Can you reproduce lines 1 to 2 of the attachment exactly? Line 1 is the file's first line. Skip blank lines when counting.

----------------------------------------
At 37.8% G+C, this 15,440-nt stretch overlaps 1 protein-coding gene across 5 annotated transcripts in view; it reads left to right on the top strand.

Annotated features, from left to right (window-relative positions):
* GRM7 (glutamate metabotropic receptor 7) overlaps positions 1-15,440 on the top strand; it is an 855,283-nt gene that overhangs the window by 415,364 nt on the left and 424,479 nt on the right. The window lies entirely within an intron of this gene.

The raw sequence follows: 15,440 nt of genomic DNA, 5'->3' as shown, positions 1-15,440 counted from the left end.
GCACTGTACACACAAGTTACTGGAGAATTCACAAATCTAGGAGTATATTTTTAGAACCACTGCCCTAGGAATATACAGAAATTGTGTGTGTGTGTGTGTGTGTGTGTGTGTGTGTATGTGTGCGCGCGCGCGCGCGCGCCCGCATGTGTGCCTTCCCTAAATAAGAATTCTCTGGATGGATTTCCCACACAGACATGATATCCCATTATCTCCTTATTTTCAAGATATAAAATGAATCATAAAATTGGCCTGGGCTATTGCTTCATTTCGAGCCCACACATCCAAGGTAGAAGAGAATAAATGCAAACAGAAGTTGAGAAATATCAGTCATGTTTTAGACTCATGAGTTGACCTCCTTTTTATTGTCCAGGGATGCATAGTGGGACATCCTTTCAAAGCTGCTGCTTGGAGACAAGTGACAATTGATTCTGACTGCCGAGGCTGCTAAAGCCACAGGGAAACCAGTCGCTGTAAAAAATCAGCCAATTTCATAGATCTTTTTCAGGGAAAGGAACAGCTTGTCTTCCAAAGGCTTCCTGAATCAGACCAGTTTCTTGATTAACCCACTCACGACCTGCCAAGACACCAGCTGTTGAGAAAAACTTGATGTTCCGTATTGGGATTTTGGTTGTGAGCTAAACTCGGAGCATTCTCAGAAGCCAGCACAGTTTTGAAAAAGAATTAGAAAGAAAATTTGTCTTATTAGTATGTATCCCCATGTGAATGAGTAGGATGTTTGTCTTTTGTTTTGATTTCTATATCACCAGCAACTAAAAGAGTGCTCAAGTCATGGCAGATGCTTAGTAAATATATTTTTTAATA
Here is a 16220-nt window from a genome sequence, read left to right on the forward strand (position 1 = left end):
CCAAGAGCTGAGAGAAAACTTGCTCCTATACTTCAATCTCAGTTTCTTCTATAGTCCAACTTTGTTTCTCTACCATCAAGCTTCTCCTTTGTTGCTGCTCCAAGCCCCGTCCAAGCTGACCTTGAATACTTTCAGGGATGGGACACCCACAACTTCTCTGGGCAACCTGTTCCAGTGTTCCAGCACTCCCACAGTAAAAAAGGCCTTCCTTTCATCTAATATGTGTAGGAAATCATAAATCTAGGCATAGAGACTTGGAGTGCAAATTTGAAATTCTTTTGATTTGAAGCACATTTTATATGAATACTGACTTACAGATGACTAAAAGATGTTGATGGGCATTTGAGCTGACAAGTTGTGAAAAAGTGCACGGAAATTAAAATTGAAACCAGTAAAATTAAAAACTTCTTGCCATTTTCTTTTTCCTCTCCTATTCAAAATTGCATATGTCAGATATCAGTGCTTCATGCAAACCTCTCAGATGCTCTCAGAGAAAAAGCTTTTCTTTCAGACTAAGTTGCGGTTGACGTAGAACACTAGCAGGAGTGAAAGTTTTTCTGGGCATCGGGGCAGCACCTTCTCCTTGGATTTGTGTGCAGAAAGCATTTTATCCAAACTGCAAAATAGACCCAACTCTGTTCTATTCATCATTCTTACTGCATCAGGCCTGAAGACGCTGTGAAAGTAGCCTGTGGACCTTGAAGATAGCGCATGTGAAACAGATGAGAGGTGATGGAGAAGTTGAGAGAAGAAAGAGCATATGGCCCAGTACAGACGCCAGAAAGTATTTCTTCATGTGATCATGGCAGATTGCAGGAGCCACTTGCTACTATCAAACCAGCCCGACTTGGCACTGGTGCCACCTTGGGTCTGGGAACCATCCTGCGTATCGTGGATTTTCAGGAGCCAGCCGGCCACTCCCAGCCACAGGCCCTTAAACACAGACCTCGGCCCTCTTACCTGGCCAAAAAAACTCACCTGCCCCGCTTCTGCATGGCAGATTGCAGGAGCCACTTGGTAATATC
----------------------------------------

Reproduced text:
At 37.8% G+C, this 15,440-nt stretch overlaps 1 protein-coding gene across 5 annotated transcripts in view; it reads left to right on the top strand.

Annotated features, from left to right (window-relative positions):